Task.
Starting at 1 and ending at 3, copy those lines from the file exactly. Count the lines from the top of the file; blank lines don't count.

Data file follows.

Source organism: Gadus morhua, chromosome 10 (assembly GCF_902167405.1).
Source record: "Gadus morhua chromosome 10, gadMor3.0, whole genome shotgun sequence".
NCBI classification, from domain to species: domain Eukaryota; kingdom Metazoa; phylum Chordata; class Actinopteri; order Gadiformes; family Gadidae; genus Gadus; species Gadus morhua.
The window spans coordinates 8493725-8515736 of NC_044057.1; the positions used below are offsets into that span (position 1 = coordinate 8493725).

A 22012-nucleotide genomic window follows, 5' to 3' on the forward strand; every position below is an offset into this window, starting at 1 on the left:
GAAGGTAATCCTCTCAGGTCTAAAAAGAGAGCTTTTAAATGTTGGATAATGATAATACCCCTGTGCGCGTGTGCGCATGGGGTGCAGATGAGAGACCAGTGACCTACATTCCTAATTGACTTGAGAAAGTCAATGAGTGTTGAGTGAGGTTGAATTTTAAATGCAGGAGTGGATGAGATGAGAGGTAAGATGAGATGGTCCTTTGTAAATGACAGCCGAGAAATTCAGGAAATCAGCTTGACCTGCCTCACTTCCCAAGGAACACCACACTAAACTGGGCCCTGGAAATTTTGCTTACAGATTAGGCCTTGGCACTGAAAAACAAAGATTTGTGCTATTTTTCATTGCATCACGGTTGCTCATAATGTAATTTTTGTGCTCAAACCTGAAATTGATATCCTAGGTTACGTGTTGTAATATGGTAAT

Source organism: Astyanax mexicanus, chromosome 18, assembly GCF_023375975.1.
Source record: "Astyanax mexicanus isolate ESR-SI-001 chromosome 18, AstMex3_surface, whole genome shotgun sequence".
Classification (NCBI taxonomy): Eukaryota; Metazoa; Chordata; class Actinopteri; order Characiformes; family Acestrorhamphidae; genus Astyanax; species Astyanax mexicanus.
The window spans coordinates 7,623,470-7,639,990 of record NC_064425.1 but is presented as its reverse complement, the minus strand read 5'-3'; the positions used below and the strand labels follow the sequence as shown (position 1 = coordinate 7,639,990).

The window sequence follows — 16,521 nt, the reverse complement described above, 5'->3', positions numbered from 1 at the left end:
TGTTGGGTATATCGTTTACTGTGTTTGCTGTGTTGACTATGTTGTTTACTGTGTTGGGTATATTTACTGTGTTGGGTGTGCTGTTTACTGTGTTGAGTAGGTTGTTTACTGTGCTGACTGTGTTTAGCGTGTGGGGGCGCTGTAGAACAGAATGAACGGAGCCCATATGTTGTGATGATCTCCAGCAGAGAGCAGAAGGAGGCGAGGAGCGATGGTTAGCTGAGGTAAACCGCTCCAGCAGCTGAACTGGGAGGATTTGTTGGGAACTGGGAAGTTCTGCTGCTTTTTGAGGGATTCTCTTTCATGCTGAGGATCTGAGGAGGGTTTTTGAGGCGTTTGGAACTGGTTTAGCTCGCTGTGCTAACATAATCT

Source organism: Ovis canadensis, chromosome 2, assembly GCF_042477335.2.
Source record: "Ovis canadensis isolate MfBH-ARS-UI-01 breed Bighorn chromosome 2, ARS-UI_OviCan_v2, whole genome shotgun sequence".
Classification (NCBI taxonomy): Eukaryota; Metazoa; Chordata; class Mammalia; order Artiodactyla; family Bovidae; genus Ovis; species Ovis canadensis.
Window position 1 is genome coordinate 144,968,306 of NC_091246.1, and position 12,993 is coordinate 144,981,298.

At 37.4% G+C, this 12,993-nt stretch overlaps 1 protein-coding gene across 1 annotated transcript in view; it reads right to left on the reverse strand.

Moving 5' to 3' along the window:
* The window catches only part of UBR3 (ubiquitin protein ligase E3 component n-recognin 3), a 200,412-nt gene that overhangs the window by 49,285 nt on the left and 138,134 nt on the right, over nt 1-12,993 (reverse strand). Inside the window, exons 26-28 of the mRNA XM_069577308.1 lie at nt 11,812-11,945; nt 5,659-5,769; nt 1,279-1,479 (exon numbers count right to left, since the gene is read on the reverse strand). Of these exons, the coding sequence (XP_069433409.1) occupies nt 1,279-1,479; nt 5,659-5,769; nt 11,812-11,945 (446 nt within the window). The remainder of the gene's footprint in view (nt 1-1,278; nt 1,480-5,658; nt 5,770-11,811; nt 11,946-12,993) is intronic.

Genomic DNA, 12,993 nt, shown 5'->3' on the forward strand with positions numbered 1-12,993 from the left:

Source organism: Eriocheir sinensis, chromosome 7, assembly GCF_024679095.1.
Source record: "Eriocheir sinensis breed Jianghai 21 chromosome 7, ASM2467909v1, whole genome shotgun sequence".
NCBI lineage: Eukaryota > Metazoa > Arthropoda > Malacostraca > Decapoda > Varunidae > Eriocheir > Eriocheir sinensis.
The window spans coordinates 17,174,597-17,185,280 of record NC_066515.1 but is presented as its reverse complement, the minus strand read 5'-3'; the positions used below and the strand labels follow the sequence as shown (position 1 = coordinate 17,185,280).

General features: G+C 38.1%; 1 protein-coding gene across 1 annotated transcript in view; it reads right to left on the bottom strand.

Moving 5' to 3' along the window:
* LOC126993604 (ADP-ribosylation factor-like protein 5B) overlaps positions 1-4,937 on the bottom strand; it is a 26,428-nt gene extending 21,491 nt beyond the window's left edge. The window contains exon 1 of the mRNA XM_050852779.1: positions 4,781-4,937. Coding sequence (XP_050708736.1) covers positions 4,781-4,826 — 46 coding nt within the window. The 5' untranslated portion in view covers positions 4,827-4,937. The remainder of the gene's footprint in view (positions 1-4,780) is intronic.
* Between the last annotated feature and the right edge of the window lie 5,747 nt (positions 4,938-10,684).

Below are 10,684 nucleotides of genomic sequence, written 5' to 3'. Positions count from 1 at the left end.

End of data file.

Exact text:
Source organism: Gadus morhua, chromosome 10 (assembly GCF_902167405.1).
Source record: "Gadus morhua chromosome 10, gadMor3.0, whole genome shotgun sequence".
NCBI classification, from domain to species: domain Eukaryota; kingdom Metazoa; phylum Chordata; class Actinopteri; order Gadiformes; family Gadidae; genus Gadus; species Gadus morhua.